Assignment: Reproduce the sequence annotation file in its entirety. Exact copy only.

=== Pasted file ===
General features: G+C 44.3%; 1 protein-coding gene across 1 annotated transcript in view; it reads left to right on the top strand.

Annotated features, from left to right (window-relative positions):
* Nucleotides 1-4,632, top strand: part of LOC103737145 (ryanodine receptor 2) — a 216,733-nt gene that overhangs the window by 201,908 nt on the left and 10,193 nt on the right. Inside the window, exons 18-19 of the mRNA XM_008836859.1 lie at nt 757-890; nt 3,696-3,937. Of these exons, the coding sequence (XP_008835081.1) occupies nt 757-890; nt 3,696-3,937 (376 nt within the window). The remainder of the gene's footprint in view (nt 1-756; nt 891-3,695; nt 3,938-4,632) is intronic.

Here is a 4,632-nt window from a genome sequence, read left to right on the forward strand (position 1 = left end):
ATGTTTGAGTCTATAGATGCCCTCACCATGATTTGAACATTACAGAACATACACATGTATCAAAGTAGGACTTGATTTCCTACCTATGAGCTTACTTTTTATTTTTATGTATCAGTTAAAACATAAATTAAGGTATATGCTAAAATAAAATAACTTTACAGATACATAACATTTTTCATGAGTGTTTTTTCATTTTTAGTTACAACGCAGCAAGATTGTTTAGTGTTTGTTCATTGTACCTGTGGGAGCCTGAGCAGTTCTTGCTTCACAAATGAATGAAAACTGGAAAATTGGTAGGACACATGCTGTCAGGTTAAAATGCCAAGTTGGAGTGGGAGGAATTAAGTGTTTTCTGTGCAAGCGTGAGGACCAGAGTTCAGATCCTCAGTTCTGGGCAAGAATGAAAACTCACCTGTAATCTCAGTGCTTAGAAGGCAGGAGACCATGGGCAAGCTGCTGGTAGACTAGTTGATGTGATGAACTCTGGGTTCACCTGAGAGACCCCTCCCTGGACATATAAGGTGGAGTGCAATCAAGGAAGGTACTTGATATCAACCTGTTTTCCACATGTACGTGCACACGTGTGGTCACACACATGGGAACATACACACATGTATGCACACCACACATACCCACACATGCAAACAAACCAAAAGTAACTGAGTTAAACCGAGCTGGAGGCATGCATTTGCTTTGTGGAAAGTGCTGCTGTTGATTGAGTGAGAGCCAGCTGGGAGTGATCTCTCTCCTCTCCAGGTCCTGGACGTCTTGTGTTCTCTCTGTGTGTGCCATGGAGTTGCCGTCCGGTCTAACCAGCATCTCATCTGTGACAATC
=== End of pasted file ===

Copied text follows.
General features: G+C 44.3%; 1 protein-coding gene across 1 annotated transcript in view; it reads left to right on the top strand.

Annotated features, from left to right (window-relative positions):
* Nucleotides 1-4,632, top strand: part of LOC103737145 (ryanodine receptor 2) — a 216,733-nt gene that overhangs the window by 201,908 nt on the left and 10,193 nt on the right. Inside the window, exons 18-19 of the mRNA XM_008836859.1 lie at nt 757-890; nt 3,696-3,937. Of these exons, the coding sequence (XP_008835081.1) occupies nt 757-890; nt 3,696-3,937 (376 nt within the window). The remainder of the gene's footprint in view (nt 1-756; nt 891-3,695; nt 3,938-4,632) is intronic.

Here is a 4,632-nt window from a genome sequence, read left to right on the forward strand (position 1 = left end):
ATGTTTGAGTCTATAGATGCCCTCACCATGATTTGAACATTACAGAACATACACATGTATCAAAGTAGGACTTGATTTCCTACCTATGAGCTTACTTTTTATTTTTATGTATCAGTTAAAACATAAATTAAGGTATATGCTAAAATAAAATAACTTTACAGATACATAACATTTTTCATGAGTGTTTTTTCATTTTTAGTTACAACGCAGCAAGATTGTTTAGTGTTTGTTCATTGTACCTGTGGGAGCCTGAGCAGTTCTTGCTTCACAAATGAATGAAAACTGGAAAATTGGTAGGACACATGCTGTCAGGTTAAAATGCCAAGTTGGAGTGGGAGGAATTAAGTGTTTTCTGTGCAAGCGTGAGGACCAGAGTTCAGATCCTCAGTTCTGGGCAAGAATGAAAACTCACCTGTAATCTCAGTGCTTAGAAGGCAGGAGACCATGGGCAAGCTGCTGGTAGACTAGTTGATGTGATGAACTCTGGGTTCACCTGAGAGACCCCTCCCTGGACATATAAGGTGGAGTGCAATCAAGGAAGGTACTTGATATCAACCTGTTTTCCACATGTACGTGCACACGTGTGGTCACACACATGGGAACATACACACATGTATGCACACCACACATACCCACACATGCAAACAAACCAAAAGTAACTGAGTTAAACCGAGCTGGAGGCATGCATTTGCTTTGTGGAAAGTGCTGCTGTTGATTGAGTGAGAGCCAGCTGGGAGTGATCTCTCTCCTCTCCAGGTCCTGGACGTCTTGTGTTCTCTCTGTGTGTGCCATGGAGTTGCCGTCCGGTCTAACCAGCATCTCATCTGTGACAATC